You are mine
Recently I watched a cooking show on TV that focused on how to prepare and serve dishes that included kangaroo, emu and crocodile. It reminded me of a story that went something like this. One afternoon it was decided that it was about time the locals had a meal of emu meat so one of the aboriginal fellas asked the white man to go emu hunting with him. They soon saw an emu in the distance and aboriginal man said, “There you go. You shoot him.” Now, of course, if you want to make sure you don’t miss you need to creep up on the target.
The white man started to creep towards the emu but no matter how much he tried to get closer, the emu maintained the same distance between them. The man with the gun would take 6 steps and the emu took 6 steps away. The man took another 6 steps, and the emu walked another steps further. After a while this was getting to be a bit frustrating.
Finally his black friend said, “That’s not the way to shoot an emu. You won’t get anywhere doing that” and proceeded to take off his faded red T-shirt and wave it above his head – very strange behaviour indeed. Out of curiosity, the emu came closer to get a good look at what was going on. Finally it was just a few metres away and the emu roast was a certainty.
People may have various ideas and opinions how they might bag an emu; they may even draw on other experiences that were successful in other circumstances but there is only one way to make sure that you will have an emu roast. In fact, it seems to defy logic. Waving around a red t-shirt in most other circumstances would frighten an animal away but, in this case, this is the only way to make sure that you would be going home with the goods.
We can deal with the troubles and problems that life throws our way in lots of different ways and some might work for a while, but there is only one way that to bag real strength and peace and contentment just as there is only one way to bag an ill-tempered emu. Psalm 37 says, “Trust in the Lord and he will help you”.
It’s sad to say that there are those who yearn for true comfort and hope, but they have never experienced it because they don’t know how close God will come to them. They don’t know how much God longs to help them, weeps with them, grieves with them and how much God wants to wrap his arms around them and assure them of his presence and strength and peace in the middle of so much trouble. He wants to do all this and more and waits for an invitation, for the smallest bit of faith that will allow him to fill their souls with confidence and courage in spite of the hopelessness around them.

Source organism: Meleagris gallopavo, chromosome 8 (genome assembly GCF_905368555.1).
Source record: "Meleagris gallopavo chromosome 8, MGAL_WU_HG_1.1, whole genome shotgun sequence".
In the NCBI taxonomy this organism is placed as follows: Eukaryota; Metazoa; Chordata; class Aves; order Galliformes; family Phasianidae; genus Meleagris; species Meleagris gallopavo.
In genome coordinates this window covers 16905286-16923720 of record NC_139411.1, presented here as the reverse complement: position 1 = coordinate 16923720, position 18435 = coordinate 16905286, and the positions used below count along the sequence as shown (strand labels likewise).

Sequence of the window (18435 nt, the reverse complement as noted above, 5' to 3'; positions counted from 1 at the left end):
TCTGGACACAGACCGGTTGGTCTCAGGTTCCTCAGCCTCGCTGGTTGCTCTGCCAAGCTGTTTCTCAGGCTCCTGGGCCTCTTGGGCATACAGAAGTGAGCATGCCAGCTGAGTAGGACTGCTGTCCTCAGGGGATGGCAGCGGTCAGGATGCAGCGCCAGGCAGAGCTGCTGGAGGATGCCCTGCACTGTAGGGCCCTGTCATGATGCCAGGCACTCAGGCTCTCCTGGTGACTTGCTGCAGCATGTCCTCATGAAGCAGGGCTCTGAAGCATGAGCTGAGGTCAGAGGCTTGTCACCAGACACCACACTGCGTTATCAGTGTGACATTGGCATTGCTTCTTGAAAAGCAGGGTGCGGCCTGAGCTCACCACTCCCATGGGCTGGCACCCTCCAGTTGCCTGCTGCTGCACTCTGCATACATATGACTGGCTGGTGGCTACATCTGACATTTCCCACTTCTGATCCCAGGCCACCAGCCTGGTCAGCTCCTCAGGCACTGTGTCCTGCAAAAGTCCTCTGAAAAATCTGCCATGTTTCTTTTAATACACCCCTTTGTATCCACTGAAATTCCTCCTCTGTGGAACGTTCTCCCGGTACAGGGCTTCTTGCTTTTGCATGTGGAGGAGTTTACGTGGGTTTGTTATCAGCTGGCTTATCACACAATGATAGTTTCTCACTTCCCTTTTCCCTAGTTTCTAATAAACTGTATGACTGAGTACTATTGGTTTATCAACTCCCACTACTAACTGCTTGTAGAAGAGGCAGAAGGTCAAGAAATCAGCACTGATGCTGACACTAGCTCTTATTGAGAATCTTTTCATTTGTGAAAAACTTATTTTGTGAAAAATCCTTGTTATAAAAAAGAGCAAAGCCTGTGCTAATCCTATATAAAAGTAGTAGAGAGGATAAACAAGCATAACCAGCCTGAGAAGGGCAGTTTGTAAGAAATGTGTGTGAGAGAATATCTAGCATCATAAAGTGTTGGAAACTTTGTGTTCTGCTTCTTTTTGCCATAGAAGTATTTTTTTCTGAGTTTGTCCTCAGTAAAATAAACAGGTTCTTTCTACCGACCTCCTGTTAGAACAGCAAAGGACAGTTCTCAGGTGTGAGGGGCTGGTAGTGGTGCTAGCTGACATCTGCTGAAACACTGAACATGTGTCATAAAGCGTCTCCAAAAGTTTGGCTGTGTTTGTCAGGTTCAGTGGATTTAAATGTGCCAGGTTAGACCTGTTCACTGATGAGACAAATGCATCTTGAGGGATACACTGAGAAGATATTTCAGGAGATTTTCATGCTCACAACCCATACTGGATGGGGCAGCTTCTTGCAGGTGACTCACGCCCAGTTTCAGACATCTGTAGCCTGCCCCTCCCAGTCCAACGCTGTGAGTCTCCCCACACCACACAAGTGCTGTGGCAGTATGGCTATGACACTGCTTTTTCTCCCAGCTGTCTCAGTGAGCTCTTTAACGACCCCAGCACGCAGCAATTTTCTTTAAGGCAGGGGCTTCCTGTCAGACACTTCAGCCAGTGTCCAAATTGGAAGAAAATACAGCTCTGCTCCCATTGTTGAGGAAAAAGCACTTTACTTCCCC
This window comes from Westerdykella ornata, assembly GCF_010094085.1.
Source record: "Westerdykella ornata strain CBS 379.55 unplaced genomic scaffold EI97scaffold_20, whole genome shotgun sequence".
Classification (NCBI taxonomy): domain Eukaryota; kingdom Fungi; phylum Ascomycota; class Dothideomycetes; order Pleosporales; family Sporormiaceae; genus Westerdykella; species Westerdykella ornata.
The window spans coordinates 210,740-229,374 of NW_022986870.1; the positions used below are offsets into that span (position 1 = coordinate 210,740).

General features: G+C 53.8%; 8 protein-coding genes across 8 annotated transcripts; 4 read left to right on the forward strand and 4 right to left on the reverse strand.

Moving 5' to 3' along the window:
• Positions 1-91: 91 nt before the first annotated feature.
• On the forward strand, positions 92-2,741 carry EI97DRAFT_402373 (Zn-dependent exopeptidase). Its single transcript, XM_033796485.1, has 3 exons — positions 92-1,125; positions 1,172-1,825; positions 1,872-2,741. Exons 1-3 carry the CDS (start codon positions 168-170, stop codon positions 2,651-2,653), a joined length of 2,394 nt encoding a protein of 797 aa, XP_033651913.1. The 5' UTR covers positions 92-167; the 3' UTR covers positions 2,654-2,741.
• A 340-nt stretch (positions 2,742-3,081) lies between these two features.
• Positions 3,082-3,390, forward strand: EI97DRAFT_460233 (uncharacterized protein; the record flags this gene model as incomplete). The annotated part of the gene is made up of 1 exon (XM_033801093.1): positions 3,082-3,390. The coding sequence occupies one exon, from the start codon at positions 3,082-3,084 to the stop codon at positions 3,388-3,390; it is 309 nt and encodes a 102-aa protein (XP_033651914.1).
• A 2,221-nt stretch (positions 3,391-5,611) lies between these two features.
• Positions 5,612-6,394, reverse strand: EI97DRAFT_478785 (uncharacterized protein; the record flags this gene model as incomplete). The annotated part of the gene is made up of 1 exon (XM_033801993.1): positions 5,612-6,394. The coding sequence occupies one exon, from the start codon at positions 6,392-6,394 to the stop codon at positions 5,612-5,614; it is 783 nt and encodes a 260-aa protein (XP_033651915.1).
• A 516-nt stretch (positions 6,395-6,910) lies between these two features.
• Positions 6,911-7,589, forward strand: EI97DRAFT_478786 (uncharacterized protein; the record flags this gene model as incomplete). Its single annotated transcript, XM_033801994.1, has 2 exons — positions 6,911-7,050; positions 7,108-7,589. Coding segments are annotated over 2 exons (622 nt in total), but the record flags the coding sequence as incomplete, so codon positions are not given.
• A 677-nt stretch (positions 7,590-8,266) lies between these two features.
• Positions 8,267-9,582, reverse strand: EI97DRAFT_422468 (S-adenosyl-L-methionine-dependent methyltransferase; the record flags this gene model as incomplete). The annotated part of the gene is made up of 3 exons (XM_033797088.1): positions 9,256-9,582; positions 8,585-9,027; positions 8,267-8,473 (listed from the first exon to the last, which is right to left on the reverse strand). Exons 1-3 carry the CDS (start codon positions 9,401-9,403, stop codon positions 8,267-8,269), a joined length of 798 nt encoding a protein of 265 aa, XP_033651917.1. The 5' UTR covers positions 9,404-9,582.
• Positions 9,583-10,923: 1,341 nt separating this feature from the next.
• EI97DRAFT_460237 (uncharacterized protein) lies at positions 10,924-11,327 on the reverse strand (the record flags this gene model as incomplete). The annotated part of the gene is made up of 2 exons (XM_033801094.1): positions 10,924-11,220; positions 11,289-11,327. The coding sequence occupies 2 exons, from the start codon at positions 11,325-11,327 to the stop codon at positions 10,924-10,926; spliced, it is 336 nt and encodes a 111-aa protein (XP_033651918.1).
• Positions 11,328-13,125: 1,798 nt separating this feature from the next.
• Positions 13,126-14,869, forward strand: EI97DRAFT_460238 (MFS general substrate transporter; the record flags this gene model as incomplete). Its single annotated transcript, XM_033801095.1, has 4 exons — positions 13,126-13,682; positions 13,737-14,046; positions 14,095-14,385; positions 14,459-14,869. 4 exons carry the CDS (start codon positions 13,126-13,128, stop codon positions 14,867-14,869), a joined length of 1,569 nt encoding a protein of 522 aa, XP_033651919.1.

Today we hear God speaking to his people through the prophet Isaiah. They had been taken captive and sent into a strange land. They had become nobodies in this weird world and felt alone and unimportant. They felt guilty because of their failure to follow God's ways. They were afraid and could see nothing in their future to look forward to. But then in these middle chapters of the Book of Isaiah there is powerful theme of hope. God is able and will deliver his people. When they thought he had given up on them he had had been with his people all along. He speaks to them words of hope and encouragement.
Listen to these words from God and hear him speaking to you (from The New Living Translation). “Do not be afraid, for I have ransomed you. I have called you by name; you are mine. When you go through deep waters and great trouble, I will be with you. When you go through rivers of difficulty, you will not drown! When you walk through the fire of oppression, you will not be burned up; the flames will not consume you. For I am the LORD, your God, the Holy One of Israel, your Saviour. Do not be afraid, for I am with you” (Isaiah 43:1-3,5).
He goes on to emphasise that these are “my people”. “I created them”. “I will bring them home”. “I will tell every part of the world to let my people go”. “I will give up whole nations to save your life, because you are precious to me and because I love you”.
Don’t you just love these words from the mouth of God himself? They might have been spoken to people thousands of years ago, but they might well have been spoken to you and me right here today. He knew the despair of his people back then and he knows what gets us down today and he speaks to us right now, “Do not be afraid. I have called you by name – you are mine.”
We despair over the strife we find ourselves in because of our sin. How easy it is to be selfish and unkind and to justify our wrong-doing.